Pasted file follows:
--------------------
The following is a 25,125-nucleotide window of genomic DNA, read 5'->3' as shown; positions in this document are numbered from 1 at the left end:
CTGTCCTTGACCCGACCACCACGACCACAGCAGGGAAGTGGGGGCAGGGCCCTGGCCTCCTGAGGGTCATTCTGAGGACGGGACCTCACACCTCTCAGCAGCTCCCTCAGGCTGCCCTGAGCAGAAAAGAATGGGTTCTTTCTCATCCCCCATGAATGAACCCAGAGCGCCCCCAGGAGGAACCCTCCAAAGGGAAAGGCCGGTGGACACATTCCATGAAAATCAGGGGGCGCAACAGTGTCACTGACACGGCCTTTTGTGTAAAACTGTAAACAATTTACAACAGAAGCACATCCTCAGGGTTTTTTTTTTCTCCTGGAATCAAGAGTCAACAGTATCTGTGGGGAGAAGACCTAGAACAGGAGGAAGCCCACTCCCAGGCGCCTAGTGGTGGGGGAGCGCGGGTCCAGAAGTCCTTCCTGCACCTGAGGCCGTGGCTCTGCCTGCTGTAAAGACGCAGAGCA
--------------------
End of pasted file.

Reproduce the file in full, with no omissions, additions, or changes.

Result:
The following is a 25,125-nucleotide window of genomic DNA, read 5'->3' as shown; positions in this document are numbered from 1 at the left end:
CTGTCCTTGACCCGACCACCACGACCACAGCAGGGAAGTGGGGGCAGGGCCCTGGCCTCCTGAGGGTCATTCTGAGGACGGGACCTCACACCTCTCAGCAGCTCCCTCAGGCTGCCCTGAGCAGAAAAGAATGGGTTCTTTCTCATCCCCCATGAATGAACCCAGAGCGCCCCCAGGAGGAACCCTCCAAAGGGAAAGGCCGGTGGACACATTCCATGAAAATCAGGGGGCGCAACAGTGTCACTGACACGGCCTTTTGTGTAAAACTGTAAACAATTTACAACAGAAGCACATCCTCAGGGTTTTTTTTTTCTCCTGGAATCAAGAGTCAACAGTATCTGTGGGGAGAAGACCTAGAACAGGAGGAAGCCCACTCCCAGGCGCCTAGTGGTGGGGGAGCGCGGGTCCAGAAGTCCTTCCTGCACCTGAGGCCGTGGCTCTGCCTGCTGTAAAGACGCAGAGCA